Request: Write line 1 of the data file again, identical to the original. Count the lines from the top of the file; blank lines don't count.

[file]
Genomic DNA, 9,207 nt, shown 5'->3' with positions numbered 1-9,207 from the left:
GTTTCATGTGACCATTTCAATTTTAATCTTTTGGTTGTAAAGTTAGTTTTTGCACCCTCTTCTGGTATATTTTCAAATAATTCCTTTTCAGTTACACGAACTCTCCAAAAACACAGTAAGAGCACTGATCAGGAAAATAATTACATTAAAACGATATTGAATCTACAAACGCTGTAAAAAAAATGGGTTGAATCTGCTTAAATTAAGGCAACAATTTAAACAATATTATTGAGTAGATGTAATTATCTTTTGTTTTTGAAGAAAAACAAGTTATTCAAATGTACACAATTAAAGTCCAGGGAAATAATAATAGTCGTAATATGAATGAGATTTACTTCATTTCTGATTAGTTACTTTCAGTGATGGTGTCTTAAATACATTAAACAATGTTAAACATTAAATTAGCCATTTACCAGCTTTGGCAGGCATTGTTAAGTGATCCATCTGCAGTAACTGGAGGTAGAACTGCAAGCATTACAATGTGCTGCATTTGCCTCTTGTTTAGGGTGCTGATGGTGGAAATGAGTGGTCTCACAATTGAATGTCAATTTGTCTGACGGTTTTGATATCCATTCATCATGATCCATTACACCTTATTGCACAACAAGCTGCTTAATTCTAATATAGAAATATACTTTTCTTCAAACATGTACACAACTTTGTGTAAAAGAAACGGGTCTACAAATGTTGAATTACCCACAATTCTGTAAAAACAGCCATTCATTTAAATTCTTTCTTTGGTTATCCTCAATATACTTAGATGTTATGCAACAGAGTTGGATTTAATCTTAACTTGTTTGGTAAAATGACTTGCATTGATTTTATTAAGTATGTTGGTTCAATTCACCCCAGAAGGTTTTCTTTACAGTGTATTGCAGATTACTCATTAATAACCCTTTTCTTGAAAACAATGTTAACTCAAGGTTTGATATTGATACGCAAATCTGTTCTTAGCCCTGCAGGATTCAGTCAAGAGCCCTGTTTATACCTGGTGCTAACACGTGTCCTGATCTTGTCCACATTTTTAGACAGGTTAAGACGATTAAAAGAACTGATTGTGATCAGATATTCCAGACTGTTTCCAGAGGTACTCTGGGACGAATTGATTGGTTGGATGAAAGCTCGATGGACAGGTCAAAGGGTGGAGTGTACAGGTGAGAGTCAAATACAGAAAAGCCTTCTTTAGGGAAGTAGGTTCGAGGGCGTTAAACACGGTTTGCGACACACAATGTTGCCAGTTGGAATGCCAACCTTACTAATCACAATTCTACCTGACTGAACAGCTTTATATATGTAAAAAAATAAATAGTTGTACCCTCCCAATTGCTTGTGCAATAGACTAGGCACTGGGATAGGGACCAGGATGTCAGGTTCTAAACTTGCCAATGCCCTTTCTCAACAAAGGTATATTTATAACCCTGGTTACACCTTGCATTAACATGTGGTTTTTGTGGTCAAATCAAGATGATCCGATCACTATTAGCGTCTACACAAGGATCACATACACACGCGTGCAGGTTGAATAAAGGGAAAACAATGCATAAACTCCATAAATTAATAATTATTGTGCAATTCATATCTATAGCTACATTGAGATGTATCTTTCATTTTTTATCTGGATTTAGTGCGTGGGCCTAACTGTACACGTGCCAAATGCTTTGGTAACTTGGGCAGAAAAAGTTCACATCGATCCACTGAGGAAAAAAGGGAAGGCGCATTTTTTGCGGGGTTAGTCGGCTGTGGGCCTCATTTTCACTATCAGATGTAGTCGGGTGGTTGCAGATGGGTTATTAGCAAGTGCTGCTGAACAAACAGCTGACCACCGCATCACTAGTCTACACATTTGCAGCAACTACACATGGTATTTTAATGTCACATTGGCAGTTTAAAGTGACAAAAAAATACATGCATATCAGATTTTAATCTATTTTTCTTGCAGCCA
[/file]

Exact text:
Genomic DNA, 9,207 nt, shown 5'->3' with positions numbered 1-9,207 from the left: